The Shriver Report – Cash Incentives: A Way to Reform the Safety Net?

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Cash Incentives: A Way to Reform the Safety Net?

Ever since the social safety net was first conceived as a response to the Great Depression, American policymakers have attempted to balance two goals: reducing poverty while at the same time limiting dependence on government benefits.

Since 2007 MDRC, a nonprofit, nonpartisan social policy research organization, has been studying Opportunity NYC: Family Rewards. This is New York City’s bold, privately funded, and controversial demonstration of a conditional cash transfer, or CCT, program to help families break the cycle of poverty. Sponsored by the New York City Center for Economic Opportunity, or CEO, and building on Mexico’s successful Oportunidades program, Family Rewards offers cash incentives to poor families in order to reduce immediate hardship and poverty.1

The payments are conditional upon families meeting very specific benchmarks in very specific areas: children’s school performance, family preventive health care, and parents’ work and training. The hope is that the cash incentives will not only provide immediate economic relief, but also that they will encourage the behavior changes that could reduce poverty over the long term. MDRC has evaluated the program by looking at approximately 4,800 of the families and 11,000 of the children enrolled in a half dozen of New York City’s poorest neighborhoods.2

More than 100 million of us live on or over the brink of poverty or churn in and out of it – and nearly 70% of them are women and the children who depend on them.
A Woman's Nation Pushes Back From The Brink

So far, results from the New York City project show that CCTs can make an immediate difference in the lives of poor families by increasing family income by 22 percent on average.3 Nearly all families were able to qualify for at least some rewards, mostly in the education and health domains—meaning that, even in a depressed labor market, poor families could make productive efforts that would bring needed income from the rewards. This income reduced measures of economic hardship as well, which are notoriously hard to move. It is important to emphasize that lessening poverty did not lead to major unintended consequences such as substantial reductions in work effort. This indicates that conditional cash transfers can be a viable means of reducing child and family poverty in the short run.

Family Rewards also had modest effects on some behavioral outcomes in each of the target areas, including increasing savings and lowering debt, increasing preventive dental care, and improving graduation rates for more proficient high school students.4 While this meant that many families were rewarded for efforts they most likely would have undertaken without the program, these positive effects demonstrate that the program did lead to more of these behaviors, suggesting that it might be possible to design a conditional cash transfer program that could also have important effects on longer-term and even intergenerational poverty.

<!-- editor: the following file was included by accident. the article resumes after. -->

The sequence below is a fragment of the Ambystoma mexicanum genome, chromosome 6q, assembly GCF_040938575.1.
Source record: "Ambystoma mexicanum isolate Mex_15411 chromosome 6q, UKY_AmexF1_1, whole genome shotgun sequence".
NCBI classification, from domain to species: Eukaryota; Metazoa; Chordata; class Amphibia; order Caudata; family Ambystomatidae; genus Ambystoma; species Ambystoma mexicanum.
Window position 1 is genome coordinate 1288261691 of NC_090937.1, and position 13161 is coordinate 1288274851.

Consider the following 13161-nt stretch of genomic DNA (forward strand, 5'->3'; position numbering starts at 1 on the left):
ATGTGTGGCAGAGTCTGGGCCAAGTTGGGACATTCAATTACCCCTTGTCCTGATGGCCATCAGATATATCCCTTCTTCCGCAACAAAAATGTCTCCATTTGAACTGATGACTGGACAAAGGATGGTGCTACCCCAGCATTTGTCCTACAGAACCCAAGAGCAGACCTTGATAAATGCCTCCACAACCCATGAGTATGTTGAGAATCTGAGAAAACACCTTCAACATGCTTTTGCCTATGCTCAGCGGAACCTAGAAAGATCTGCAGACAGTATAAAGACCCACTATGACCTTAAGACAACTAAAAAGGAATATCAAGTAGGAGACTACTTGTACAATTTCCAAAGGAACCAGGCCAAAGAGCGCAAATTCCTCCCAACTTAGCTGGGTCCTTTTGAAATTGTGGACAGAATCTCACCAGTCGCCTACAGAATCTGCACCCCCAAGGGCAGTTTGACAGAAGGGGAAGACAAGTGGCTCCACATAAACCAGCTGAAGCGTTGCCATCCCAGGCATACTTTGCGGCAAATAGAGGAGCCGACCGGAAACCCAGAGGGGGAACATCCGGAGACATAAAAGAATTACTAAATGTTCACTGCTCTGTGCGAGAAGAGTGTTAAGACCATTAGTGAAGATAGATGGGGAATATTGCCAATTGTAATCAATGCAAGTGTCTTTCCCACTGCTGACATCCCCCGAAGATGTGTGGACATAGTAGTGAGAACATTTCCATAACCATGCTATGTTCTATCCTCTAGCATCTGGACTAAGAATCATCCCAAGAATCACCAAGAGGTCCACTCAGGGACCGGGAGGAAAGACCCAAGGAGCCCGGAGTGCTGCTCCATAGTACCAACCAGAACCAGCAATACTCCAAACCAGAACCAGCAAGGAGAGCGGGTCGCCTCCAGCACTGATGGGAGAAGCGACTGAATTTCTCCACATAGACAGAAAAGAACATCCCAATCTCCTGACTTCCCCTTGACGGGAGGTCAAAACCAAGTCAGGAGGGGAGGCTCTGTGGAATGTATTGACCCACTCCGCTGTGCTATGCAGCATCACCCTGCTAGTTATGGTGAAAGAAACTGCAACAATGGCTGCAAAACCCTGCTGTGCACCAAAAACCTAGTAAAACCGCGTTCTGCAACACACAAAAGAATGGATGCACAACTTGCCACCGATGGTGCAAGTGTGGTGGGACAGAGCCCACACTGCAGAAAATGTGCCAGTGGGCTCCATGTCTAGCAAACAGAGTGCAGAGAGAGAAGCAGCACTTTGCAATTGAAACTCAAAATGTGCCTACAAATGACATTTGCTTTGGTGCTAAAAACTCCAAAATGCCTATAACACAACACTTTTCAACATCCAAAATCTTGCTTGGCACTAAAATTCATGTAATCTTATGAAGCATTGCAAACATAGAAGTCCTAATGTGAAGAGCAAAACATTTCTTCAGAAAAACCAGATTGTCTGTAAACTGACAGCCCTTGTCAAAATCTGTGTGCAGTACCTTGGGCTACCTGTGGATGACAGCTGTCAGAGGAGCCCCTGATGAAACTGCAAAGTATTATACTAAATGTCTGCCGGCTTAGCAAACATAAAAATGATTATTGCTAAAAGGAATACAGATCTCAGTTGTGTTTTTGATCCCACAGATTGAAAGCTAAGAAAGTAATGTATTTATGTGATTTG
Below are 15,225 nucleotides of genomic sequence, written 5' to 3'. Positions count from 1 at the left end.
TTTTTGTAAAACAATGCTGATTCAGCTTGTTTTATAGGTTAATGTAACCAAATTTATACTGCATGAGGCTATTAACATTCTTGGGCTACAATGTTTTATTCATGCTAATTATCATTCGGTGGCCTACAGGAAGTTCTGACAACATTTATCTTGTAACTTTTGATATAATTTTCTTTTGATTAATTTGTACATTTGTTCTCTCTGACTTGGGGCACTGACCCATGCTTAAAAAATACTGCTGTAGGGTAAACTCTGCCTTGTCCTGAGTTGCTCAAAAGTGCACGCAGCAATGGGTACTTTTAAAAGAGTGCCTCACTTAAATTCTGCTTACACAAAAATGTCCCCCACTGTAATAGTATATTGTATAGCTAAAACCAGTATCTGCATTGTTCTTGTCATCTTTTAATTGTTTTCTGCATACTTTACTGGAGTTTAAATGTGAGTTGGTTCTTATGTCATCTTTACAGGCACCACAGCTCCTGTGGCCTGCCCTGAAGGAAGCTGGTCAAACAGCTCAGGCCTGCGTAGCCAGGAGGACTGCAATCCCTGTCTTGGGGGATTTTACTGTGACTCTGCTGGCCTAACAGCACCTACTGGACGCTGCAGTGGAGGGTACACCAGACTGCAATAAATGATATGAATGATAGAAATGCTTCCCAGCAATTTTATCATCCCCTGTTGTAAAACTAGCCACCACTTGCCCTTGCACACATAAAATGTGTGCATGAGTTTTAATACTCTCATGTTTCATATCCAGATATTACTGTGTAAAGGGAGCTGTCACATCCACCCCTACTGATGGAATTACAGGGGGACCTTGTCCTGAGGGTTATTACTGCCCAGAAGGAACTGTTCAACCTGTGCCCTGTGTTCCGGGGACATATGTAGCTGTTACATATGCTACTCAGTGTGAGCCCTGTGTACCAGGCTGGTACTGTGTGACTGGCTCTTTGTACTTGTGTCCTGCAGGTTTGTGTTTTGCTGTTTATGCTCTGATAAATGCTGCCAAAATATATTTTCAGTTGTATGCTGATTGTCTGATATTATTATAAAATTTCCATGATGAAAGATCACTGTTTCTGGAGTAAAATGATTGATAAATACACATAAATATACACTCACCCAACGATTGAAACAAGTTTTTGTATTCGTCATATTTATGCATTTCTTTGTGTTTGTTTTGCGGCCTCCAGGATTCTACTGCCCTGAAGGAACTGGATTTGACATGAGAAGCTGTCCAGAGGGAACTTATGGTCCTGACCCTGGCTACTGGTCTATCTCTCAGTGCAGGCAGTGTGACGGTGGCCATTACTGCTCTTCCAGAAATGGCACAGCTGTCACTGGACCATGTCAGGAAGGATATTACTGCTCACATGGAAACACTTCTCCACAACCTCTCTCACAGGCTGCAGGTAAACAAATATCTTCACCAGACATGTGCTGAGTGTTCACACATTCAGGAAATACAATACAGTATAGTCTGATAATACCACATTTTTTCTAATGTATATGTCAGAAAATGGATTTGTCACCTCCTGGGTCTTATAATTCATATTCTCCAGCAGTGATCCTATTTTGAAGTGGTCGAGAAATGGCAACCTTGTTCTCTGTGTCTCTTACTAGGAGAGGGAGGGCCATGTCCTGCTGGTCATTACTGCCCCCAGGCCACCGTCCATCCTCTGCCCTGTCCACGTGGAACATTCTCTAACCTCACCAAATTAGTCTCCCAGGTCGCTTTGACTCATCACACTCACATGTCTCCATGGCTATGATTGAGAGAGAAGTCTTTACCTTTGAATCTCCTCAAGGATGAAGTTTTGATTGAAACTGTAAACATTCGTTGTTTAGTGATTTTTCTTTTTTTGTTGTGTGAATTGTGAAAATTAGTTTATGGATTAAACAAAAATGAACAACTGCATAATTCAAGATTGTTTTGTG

MDRC and New York’s CEO are now testing a next-generation version of Family Rewards in the Bronx and Memphis. Built to improve on the original New York City demonstration, “Family Rewards 2.0” targets low-income families with high school students in grades 9 and 10 who are recipients of TANF or the Supplemental Nutrition Assistance Program, or SNAP, formerly known as food stamps.5 It includes a streamlined set of financial rewards, more frequent payments, and a new family guidance component to try to help more parents and students meet the conditions that enable them to earn rewards. It is hoped that these refinements to the model will make it a more effective intervention. Early results from a randomized controlled trial are expected in 2014.

In the meantime, the nation continues to look for ways to strike a better balance between fighting poverty and fighting dependence on the government. The goal is to use safety net programs to meet short-term needs while investing in better long-term outcomes, and to do so in a way that is more responsive to economic downturns and poor labor markets. Lessons from Opportunity NYC-Family Rewards will tell us whether cash transfers with reasonable conditions attached are one way to boost the income of some low-income families, lifting them out of poverty, while maintaining the ethos of reciprocity and responsibility that is valued by American society—and certainly by its elected representatives.

This essay was written exclusively for The Shriver Report: A Woman’s Nation Pushes Back from the Brink, in partnership with the Center for American Progress. Download the full report here for FREE from January 12th – January 15th.

1. James A. Riccio and others, “Conditional Cash Transfers in New York City: The Continuing Story of the Opportunity NYC-Family Rewards Demonstration” (New York: MDRC, 2013), available at

2. Ibid.

3. Ibid.

4. Ibid.

5. Ibid.

Gordon Berlin is a Reporter for The Shriver Report.
Gordon Berlin is president of MDRC, a nonprofit and nonpartisan education and social policy research organization.
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